If the foreclosure opportunity you’re looking for is an investment opportunity, then you would be wise to review five years or more of real estate sales history in the area. Have the homes appreciated sufficiently to make your investment risk worthwhile? The property doesn’t have to be in an exclusive neighborhood, but it should be in an economically stable area. This is not an issue of who is moving in and who is moving out, but rather how much is being paid for the homes changing hands.
One recently introduced factor to consider if you’re looking in the Southeast is the cost of homeowner’s insurance and coverage for windstorms. You might find some real bargains in Hurricane Lane there, but also find yourself buying a house you can’t afford to insure. You will also find areas where flood insurance is simply no longer available.
Consider the circumstances of a foreclosure. Most people lose their grip on their homes after struggling to meet mortgage payments for an extended period of time. That probably means the home has received little or no maintenance, and the property you’re inspecting may appear to be in poor shape. If it’s in a quality location however, ignore the condition for the moment, take note of the obvious signs of deterioration, and incorporate rehab costs into your calculations.
Keep in mind that just as in any commercial real estate market, you are bidding against professionals. There are people in most areas who make a living from buying foreclosed properties, cleaning them up and putting them right back on the market. Professionals operating in that fashion may not be willing to bid up near market price for the neighborhood, but with any well located property you’re not going to walk away with a “steal.” Take a look at recent foreclosure sales in the area and see if you can find a pattern in the successful bids – how far below market are they?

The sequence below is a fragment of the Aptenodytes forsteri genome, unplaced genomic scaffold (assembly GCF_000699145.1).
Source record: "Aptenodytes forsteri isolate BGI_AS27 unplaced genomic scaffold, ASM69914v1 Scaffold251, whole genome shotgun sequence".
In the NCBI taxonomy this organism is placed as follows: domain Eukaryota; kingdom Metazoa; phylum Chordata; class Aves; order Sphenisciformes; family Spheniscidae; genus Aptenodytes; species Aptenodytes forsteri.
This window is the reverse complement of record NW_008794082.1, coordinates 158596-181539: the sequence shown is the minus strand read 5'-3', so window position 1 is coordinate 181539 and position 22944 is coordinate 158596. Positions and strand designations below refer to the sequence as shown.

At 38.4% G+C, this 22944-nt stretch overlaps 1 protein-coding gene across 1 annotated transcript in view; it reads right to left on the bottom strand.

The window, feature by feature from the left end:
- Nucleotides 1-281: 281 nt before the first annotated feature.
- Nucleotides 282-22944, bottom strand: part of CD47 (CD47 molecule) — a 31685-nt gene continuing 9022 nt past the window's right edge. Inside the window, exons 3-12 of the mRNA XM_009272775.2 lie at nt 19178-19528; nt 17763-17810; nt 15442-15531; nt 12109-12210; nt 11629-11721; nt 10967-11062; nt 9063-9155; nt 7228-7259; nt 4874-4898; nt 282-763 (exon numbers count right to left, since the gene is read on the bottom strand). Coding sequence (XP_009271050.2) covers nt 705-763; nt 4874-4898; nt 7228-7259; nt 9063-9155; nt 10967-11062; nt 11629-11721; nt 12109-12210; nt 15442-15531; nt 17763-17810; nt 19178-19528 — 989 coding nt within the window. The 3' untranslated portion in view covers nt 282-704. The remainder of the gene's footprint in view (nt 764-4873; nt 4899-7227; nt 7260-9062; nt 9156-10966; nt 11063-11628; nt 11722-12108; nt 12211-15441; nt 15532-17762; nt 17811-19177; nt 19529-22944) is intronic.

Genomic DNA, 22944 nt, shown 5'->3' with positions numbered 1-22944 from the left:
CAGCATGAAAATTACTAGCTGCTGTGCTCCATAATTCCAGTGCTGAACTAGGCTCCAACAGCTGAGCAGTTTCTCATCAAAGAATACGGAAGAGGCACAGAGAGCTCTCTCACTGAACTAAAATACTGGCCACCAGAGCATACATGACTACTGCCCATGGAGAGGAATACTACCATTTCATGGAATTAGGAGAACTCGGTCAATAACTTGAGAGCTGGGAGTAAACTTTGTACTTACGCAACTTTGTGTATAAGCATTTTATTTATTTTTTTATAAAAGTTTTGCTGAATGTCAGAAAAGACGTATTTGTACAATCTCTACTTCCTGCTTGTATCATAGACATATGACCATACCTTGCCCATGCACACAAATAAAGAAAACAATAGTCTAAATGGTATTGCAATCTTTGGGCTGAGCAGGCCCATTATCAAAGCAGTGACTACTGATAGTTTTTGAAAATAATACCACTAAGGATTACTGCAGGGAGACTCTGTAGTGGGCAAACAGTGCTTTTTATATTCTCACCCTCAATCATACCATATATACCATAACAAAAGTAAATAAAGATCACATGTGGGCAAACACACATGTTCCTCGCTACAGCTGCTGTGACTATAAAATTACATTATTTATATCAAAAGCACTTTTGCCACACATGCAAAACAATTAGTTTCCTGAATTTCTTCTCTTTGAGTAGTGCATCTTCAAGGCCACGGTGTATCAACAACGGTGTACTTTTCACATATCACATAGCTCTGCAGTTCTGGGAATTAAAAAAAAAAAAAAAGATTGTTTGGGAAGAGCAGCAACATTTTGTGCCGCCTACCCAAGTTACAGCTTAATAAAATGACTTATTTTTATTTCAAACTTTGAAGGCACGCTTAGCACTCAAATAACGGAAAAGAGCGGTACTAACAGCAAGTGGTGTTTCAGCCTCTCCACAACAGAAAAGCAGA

With any foreclosed property you need to look closely at the condition of the building’s title. Check to see if there are any liens on it other than that of the lender who is selling it. If you can, determine if the former owner is embroiled in any lawsuits that could conceivably lead to a challenge of the sale and tying up the property. In theory, once a property reaches the foreclosure stage it is going to market unencumbered. That means nothing to an attorney who sees opportunity in attempting to delay disbursement of the former owner’s principal asset. Delay is the operative word here; if you’re going to invest in a property you need to be able to put it to work for you with dispatch.